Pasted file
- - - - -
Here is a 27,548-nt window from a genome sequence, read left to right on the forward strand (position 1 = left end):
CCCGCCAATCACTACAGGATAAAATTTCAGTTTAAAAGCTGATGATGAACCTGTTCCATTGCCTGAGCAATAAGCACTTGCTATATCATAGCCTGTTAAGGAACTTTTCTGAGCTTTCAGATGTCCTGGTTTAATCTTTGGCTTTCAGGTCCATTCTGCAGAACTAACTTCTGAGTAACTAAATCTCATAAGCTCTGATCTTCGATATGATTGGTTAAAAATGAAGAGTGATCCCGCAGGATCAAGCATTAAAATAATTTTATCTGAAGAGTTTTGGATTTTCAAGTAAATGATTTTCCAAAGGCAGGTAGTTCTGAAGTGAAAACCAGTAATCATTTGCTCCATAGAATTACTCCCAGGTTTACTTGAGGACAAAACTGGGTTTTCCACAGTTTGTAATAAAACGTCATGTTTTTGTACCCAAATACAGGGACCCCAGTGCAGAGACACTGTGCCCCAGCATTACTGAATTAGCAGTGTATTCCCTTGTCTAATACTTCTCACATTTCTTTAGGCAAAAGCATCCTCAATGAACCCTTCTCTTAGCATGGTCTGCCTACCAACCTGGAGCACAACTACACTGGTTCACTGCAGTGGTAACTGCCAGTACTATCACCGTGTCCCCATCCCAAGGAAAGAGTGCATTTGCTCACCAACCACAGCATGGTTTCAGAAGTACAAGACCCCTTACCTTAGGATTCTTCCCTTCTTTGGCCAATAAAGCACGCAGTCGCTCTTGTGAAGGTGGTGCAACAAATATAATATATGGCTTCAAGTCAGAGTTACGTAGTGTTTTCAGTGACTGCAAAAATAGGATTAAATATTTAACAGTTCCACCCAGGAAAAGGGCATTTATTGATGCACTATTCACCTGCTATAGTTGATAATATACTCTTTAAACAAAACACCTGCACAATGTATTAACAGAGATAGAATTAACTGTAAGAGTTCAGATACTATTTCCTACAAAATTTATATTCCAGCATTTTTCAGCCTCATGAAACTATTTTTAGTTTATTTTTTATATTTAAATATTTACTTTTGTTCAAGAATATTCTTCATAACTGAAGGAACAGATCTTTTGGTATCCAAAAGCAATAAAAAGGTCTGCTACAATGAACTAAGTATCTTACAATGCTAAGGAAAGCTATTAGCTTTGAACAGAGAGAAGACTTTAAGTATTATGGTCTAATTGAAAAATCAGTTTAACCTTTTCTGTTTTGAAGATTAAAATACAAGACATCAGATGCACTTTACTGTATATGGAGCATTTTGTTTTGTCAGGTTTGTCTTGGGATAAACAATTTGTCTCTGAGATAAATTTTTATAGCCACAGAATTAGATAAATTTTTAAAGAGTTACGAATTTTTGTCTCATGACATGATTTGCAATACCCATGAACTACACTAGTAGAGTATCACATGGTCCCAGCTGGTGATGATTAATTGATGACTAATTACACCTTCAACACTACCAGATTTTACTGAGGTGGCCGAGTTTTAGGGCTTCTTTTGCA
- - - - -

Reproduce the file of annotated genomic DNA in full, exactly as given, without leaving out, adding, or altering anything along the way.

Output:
Here is a 27,548-nt window from a genome sequence, read left to right on the forward strand (position 1 = left end):
CCCGCCAATCACTACAGGATAAAATTTCAGTTTAAAAGCTGATGATGAACCTGTTCCATTGCCTGAGCAATAAGCACTTGCTATATCATAGCCTGTTAAGGAACTTTTCTGAGCTTTCAGATGTCCTGGTTTAATCTTTGGCTTTCAGGTCCATTCTGCAGAACTAACTTCTGAGTAACTAAATCTCATAAGCTCTGATCTTCGATATGATTGGTTAAAAATGAAGAGTGATCCCGCAGGATCAAGCATTAAAATAATTTTATCTGAAGAGTTTTGGATTTTCAAGTAAATGATTTTCCAAAGGCAGGTAGTTCTGAAGTGAAAACCAGTAATCATTTGCTCCATAGAATTACTCCCAGGTTTACTTGAGGACAAAACTGGGTTTTCCACAGTTTGTAATAAAACGTCATGTTTTTGTACCCAAATACAGGGACCCCAGTGCAGAGACACTGTGCCCCAGCATTACTGAATTAGCAGTGTATTCCCTTGTCTAATACTTCTCACATTTCTTTAGGCAAAAGCATCCTCAATGAACCCTTCTCTTAGCATGGTCTGCCTACCAACCTGGAGCACAACTACACTGGTTCACTGCAGTGGTAACTGCCAGTACTATCACCGTGTCCCCATCCCAAGGAAAGAGTGCATTTGCTCACCAACCACAGCATGGTTTCAGAAGTACAAGACCCCTTACCTTAGGATTCTTCCCTTCTTTGGCCAATAAAGCACGCAGTCGCTCTTGTGAAGGTGGTGCAACAAATATAATATATGGCTTCAAGTCAGAGTTACGTAGTGTTTTCAGTGACTGCAAAAATAGGATTAAATATTTAACAGTTCCACCCAGGAAAAGGGCATTTATTGATGCACTATTCACCTGCTATAGTTGATAATATACTCTTTAAACAAAACACCTGCACAATGTATTAACAGAGATAGAATTAACTGTAAGAGTTCAGATACTATTTCCTACAAAATTTATATTCCAGCATTTTTCAGCCTCATGAAACTATTTTTAGTTTATTTTTTATATTTAAATATTTACTTTTGTTCAAGAATATTCTTCATAACTGAAGGAACAGATCTTTTGGTATCCAAAAGCAATAAAAAGGTCTGCTACAATGAACTAAGTATCTTACAATGCTAAGGAAAGCTATTAGCTTTGAACAGAGAGAAGACTTTAAGTATTATGGTCTAATTGAAAAATCAGTTTAACCTTTTCTGTTTTGAAGATTAAAATACAAGACATCAGATGCACTTTACTGTATATGGAGCATTTTGTTTTGTCAGGTTTGTCTTGGGATAAACAATTTGTCTCTGAGATAAATTTTTATAGCCACAGAATTAGATAAATTTTTAAAGAGTTACGAATTTTTGTCTCATGACATGATTTGCAATACCCATGAACTACACTAGTAGAGTATCACATGGTCCCAGCTGGTGATGATTAATTGATGACTAATTACACCTTCAACACTACCAGATTTTACTGAGGTGGCCGAGTTTTAGGGCTTCTTTTGCA